A new kind of farming in World of Warcraft

Blizzard has added a new game within WoW for players with a virtual green thumb

Not content to recreate the entirety of Pokemon inside of their massively popular MMO, WoW has also unlocked a new farming simulator in their latest expansion Mists of Pandaria. This new game and its associated faction, the Tillers, have finally shown up in the games beta and now we have a look at how WoWs latest game-within-the-game is shaping up.

Farming in WoW takes the form of a player-manageable farm on the games new continent of Pandaria. After a short quest line youll take control of the farm and begin planting your own crops.

You clear a plot on your farm (you start with 4 plots and can eventually expand to 8 and 16 plot fields) and plant a seed from a nearby farming vendor. These planted seeds can have some small status feature that requires you to tend to them with a small task or mini-game, but after they start growing you can simply come back the next day to harvest your crops. Each of these crops can be harvested for the games cooking profession, and you can eventually unlock seeds that provide materials for all the games profession (with some tongue-in-cheek descriptions of how you manage to grow leather and metal).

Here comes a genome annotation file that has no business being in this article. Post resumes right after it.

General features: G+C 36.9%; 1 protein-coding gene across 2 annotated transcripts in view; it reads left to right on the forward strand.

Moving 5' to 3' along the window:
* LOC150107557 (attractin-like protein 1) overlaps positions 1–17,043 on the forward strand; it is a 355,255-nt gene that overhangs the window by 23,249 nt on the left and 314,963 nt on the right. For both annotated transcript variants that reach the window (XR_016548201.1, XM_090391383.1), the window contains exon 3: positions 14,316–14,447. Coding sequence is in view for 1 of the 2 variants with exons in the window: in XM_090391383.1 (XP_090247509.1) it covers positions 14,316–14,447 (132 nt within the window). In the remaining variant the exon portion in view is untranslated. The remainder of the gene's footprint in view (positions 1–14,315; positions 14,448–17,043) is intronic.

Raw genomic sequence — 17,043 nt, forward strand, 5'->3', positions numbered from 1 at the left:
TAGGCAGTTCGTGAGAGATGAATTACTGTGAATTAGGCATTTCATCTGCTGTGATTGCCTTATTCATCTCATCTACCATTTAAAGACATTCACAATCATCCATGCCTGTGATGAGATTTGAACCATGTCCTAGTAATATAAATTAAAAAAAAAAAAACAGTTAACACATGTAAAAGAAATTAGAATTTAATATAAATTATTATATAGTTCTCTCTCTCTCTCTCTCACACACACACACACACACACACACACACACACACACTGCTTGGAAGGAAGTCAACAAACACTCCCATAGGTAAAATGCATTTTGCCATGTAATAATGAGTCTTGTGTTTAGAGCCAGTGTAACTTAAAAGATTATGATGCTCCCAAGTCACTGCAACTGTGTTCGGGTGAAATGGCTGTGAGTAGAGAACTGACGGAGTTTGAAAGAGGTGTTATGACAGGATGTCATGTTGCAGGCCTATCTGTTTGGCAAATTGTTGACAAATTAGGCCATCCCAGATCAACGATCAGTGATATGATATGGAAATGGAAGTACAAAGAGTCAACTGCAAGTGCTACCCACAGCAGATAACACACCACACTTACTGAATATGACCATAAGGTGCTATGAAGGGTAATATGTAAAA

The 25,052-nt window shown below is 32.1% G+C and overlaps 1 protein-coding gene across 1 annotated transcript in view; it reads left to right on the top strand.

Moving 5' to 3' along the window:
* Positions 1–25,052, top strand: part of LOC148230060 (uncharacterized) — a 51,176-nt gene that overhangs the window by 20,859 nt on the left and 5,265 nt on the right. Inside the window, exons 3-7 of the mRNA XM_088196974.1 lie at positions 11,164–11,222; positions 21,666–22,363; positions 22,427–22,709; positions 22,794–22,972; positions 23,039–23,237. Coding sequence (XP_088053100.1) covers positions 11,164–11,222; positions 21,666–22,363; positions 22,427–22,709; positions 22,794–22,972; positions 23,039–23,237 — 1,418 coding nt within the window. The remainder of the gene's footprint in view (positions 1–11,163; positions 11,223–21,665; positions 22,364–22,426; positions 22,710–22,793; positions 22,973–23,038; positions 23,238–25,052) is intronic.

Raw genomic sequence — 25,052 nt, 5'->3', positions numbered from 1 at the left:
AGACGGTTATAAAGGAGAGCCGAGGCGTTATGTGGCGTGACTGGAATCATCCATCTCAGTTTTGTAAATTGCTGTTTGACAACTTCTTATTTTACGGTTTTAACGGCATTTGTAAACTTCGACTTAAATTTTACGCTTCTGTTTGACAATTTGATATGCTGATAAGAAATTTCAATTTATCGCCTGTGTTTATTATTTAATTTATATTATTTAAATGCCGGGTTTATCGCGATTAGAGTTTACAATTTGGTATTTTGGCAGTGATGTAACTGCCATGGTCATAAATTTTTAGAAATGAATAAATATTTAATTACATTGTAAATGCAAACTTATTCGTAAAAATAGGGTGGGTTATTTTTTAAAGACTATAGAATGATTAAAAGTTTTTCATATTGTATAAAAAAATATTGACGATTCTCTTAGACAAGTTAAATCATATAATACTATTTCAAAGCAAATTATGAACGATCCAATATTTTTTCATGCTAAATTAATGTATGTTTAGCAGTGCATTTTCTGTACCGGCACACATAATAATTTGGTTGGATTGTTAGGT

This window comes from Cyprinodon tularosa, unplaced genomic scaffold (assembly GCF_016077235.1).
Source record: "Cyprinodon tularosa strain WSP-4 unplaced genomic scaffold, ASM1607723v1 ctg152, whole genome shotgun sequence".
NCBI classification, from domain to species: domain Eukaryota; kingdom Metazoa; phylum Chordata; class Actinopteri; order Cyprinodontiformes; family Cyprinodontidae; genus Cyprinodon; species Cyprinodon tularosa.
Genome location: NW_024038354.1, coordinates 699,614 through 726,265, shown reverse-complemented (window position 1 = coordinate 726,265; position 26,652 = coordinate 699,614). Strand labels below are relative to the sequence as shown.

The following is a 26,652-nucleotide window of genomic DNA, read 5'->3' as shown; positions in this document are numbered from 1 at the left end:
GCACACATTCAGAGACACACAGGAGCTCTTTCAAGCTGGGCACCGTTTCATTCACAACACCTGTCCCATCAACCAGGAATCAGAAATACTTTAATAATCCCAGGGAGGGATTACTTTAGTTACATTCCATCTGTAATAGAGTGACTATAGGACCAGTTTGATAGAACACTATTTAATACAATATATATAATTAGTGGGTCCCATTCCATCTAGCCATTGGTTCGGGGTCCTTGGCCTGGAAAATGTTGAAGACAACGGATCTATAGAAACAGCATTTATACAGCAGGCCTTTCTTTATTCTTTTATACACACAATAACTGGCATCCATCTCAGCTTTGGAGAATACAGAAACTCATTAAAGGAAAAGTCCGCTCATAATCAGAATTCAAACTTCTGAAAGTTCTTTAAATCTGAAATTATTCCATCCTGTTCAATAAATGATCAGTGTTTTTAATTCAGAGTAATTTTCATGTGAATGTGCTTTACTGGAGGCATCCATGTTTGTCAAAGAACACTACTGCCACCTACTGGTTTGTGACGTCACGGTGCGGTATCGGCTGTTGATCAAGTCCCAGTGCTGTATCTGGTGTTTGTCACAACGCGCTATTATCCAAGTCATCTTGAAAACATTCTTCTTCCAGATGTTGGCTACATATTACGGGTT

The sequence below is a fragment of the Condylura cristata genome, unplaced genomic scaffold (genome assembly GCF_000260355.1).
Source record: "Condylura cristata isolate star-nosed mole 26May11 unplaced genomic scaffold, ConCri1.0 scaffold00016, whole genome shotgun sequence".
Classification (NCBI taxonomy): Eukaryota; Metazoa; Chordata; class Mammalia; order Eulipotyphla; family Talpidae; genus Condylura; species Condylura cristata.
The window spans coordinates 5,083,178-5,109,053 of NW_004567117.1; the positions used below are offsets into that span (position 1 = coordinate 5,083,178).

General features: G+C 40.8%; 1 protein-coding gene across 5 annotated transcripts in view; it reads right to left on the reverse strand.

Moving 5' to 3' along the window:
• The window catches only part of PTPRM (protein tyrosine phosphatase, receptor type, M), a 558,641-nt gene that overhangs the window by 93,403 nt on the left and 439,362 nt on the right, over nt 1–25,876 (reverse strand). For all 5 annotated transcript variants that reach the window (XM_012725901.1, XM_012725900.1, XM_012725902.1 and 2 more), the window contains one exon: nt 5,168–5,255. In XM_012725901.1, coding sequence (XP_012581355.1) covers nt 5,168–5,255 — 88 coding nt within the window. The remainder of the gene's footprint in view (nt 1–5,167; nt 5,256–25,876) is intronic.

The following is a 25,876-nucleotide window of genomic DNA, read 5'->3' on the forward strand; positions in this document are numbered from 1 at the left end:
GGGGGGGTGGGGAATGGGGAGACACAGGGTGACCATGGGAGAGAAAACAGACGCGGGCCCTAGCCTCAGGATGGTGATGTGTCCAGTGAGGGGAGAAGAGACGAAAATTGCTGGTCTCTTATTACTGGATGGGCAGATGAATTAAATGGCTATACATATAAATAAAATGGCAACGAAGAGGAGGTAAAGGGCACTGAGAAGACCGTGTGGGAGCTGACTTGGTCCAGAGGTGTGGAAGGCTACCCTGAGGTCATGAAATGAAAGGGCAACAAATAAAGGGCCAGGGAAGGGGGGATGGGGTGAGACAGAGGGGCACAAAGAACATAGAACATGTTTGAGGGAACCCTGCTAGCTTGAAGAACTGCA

While the farming mini-game has often been compared to Farmville, whats remarkable about WoWs implementation is how un-social it is. All farming takes place in an instanced farm unique to your character that other players cannot enter under any circumstances. A more apt comparison is probably the Harvest Moon franchise, as your character slowly repairs a dilapidated old farm and tries to raise a healthy crop of plants with limited resources.

The Farmville comparison probably comes from how addictive the farming game can become, as players are encouraged to return every day and plant a new crop so as not to waste any growing time. This is not a new concept in the World of Warcraft; diehard players will recognize a distinct similarity to the tried-and-true daily quests that already exist in the game. And of course, unlike Farmville there's no risk of spoilage; even if you can only return every week or so, your crops will still be waiting for you when you have time for them. Just like WoW.

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David Daw

PC World (US online)

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